Made by Werner Herzog, this German film (dubbed) beautifully evokes the area of the upper Amazon in lush color and authentic detail. It begins with nighttime scenes of the jewel-box opera house in Manaus, Brazil. Klaus Kinski and Claudia Cardinale are making the 900-mile trip down the Amazon in a small boat from Iquitos (in Peru) to Manaus. They have come to see Caruso in a lavish production. Fitzcarraldo (Kinski) is a failed entrepreneur who feels put down by the Rubber Barons of the turn of the century. His great dream is to build an opera house at Iquitos, and to book Caruso and Sarah Bernhardt. Returning to Iquitos, he conceives a plan for financing his dream by opening an inaccessible area of the rainforest to exploit its rubber trees. He buys a steamboat and proposes to take it to a place where two river tributaries run close to one another. There he will make a portage, dragging the steamboat over a hill and setting it down in the parallel waterway. The project is financed by profits from Cardinali’s highly successful brothel. She is called Molly.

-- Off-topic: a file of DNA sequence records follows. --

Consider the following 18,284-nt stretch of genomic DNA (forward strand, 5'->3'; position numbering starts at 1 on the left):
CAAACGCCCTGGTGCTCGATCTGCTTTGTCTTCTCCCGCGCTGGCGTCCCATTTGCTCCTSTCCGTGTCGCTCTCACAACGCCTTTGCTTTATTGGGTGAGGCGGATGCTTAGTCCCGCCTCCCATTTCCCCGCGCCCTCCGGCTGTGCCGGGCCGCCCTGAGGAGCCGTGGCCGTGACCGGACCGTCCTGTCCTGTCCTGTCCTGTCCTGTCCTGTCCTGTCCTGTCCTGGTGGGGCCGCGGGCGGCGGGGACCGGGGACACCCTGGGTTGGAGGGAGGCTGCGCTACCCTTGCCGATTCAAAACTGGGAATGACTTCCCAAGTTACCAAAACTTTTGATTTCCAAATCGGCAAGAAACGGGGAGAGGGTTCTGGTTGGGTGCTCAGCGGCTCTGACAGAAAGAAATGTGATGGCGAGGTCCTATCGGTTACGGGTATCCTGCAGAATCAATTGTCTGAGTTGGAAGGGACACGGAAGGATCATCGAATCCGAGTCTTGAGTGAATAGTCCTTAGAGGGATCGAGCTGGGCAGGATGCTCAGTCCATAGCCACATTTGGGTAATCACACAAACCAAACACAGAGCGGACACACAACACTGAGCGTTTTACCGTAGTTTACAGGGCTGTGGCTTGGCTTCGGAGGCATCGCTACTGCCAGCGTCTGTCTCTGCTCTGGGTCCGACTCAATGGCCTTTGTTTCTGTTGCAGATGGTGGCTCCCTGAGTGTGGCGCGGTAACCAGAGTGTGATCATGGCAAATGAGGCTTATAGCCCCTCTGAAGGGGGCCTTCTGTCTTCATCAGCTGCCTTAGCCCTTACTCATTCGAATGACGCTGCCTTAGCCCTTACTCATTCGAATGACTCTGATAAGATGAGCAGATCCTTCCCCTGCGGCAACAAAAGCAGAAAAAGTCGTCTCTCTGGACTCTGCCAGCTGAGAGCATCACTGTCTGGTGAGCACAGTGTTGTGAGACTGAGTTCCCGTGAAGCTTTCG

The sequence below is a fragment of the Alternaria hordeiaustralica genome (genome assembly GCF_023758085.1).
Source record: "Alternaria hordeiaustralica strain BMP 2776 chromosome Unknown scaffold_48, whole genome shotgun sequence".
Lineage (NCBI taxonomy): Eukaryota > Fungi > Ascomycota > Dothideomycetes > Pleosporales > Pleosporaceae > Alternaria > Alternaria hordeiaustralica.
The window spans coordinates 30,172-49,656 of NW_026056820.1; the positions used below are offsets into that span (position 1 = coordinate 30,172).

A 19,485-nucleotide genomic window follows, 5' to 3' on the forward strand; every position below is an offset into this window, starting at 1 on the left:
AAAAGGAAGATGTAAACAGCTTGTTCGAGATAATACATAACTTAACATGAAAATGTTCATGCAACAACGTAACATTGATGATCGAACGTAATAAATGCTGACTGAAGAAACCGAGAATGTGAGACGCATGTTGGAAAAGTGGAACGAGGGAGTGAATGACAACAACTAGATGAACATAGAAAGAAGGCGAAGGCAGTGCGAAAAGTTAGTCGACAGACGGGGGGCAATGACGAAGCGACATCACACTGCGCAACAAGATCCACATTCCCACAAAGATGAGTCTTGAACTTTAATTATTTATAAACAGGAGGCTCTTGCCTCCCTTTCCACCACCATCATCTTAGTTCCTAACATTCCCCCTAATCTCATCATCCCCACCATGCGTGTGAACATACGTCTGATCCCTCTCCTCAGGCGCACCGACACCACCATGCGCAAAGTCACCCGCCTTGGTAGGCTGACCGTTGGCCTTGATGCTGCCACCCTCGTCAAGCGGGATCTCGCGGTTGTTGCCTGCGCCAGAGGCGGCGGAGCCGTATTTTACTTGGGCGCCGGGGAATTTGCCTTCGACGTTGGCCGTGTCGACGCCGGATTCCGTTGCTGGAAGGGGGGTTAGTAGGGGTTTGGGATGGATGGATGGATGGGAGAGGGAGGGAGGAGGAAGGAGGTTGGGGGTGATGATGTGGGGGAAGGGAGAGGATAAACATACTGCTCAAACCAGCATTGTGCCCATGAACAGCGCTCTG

The crew on the boat is restive and fearful of the unknown. From the ship, they hear the sounds of tribes in the forest they desert by rowboat. Kinski mounts his record player on the pilot house and plays Caruso to the Indians. Suddenly they appear in large numbers guiding canoes behind the ship. When they come onboard, there is a wordless and dangerous meeting of cultures. The whites call the Indians “bare-asses.” They put ashore and prepare to make their overland passage. The Indians are persuaded to help drag the boat to the next river. It is a massive engineering project, and their map seems to be incorrect. A man is killed when the boat backslides and the Indians disappear into the forest. But they return. The ship, called Molly-Aida, is pulled up the mountain on runners, using winches. It goes over the rise and descends into the other river. There is a rite of celebration that evening. While Kinski is sleeping off his drunk, the natives cut the mooring ropes and the boat drifts through treacherous rapids.